Chopwell Regeneration Group (CRG)
by Barry Knight
The five applicants for the Janette Kirton-Darling Memorial Prize have so far focused on what local people can do to solve specific problems in our society – improving the environment, supporting people with mental health issues, addressing institutional racism, supporting migrants, and pressing for a living wage.
The sixth applicant, Chopwell Regeneration Group (CRG), takes a different approach in that it focuses on improving the lives of everyone who lives in a former mining village. Following decades of decline, CRG was formed by local people in 2017 to improve the lives of residents by providing cultural, employability, and health & wellbeing programmes.
A community in crisis
Chopwell, a village in rural west Gateshead, changed forever in 1966 when the coal mine closed and the economic basis of the area collapsed. There are still few employment opportunities and transport links are poor. According to the government’s Index of Multiple Deprivation of 2019, the northern part of the village was in the lowest 4 per cent for employment and worst 6 per cent for the impact of low income on children.
Signs of neglect are everywhere, with one-third of shops on the main street boarded up. The village suffers significant crime, mental health, drug, alcohol and domestic violence issues. The combined effects of the pandemic and the cost of living crisis mean that many families find it difficult to get enough to eat.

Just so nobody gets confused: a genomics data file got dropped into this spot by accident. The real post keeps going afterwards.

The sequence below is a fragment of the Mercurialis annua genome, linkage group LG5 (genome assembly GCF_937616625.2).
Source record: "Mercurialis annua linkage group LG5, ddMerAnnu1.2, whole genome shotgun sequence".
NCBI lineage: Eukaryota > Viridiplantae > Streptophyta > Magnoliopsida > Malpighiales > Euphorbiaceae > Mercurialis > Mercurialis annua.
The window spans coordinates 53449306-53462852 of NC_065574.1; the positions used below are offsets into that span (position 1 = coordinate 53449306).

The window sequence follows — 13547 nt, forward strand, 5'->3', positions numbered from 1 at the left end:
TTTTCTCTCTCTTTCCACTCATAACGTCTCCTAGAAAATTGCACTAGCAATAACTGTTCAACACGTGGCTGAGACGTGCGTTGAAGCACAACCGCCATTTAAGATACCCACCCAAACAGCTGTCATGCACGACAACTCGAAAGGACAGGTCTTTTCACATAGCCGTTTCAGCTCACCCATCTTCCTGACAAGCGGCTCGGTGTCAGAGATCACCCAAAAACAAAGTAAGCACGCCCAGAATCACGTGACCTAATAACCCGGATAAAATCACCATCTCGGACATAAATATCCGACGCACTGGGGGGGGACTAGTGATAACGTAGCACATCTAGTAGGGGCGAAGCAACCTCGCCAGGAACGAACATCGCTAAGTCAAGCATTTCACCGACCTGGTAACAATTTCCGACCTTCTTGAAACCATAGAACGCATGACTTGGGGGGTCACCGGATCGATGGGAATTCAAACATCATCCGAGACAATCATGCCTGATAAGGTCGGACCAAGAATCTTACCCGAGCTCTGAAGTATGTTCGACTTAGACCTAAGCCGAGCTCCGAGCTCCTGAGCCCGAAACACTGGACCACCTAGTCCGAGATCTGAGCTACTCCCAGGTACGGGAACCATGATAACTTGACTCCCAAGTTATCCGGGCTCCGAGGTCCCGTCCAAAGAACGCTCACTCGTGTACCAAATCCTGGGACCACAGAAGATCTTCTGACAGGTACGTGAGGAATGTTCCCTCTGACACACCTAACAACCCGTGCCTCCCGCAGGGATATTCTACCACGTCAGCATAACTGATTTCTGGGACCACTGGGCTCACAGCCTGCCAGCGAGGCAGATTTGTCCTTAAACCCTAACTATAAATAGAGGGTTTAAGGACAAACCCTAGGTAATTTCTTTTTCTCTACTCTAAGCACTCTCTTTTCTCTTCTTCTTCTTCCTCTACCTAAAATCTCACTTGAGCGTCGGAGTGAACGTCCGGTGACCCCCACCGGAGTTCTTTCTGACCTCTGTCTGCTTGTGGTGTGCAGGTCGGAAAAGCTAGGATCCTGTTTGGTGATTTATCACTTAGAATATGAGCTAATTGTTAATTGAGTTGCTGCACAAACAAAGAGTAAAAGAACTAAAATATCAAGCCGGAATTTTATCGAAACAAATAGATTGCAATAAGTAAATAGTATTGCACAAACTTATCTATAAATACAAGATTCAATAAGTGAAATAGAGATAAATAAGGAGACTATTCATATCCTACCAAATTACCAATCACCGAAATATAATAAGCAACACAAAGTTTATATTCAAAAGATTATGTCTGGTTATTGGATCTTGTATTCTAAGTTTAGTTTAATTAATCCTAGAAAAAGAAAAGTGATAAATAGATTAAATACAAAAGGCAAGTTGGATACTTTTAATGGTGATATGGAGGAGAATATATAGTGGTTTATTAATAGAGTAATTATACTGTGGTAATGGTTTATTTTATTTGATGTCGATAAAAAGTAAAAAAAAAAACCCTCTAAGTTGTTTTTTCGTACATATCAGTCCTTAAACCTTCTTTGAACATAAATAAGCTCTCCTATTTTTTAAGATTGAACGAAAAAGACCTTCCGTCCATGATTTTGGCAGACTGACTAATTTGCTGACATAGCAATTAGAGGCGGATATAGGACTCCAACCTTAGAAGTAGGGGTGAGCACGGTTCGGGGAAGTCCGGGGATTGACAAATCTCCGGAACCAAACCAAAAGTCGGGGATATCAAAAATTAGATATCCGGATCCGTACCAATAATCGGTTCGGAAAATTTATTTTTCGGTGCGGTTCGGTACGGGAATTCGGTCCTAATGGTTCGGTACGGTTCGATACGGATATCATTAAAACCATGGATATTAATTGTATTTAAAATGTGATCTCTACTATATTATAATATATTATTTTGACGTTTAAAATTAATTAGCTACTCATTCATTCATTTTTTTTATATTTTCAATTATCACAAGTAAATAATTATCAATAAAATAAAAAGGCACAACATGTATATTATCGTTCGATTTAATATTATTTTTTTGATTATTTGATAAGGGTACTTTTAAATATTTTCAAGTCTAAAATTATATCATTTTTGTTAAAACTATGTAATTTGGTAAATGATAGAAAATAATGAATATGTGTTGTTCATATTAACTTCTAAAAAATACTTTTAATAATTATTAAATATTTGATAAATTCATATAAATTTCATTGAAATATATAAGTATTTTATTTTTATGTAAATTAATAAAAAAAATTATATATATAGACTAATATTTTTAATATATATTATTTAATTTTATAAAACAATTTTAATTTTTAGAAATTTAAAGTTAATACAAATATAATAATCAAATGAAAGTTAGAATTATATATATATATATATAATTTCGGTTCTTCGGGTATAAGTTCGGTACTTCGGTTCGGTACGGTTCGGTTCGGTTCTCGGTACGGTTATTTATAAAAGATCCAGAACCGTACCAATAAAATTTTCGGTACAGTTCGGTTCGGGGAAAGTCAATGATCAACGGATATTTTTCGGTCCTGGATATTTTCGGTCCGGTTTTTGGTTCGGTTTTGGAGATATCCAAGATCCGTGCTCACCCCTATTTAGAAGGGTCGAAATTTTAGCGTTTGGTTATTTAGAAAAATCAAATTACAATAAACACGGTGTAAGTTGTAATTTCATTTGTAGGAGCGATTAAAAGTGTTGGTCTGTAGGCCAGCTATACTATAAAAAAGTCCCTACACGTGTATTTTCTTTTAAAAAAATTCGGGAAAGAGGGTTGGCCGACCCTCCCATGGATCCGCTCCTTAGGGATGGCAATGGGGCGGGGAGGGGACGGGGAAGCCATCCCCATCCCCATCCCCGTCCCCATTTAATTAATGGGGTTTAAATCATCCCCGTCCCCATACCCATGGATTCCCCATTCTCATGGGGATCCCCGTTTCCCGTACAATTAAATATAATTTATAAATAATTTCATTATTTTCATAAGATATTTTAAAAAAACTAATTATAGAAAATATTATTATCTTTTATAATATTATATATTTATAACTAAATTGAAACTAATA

The community response
Following the abandonment of area regeneration programmes by the Coalition government as part of its austerity policies from 2010 onwards, little outside investment has been available. This means that local people have to do it for themselves or not at all.
In 2017, a group of residents set up Chopwell Regeneration Group (CRG). Over the summer, more than 200 residents attended consultation events that formed the basis of the long-term aims of the group. There have been quarterly public meetings ever since in which local people discuss their concerns.
In 2019, CRG registered as a charity. Since then, the organisation has grown, but the emphasis on local people working with local people has remained a top priority. Community engagement is central, and trustees, volunteers and all but one of the five staff are residents of the village.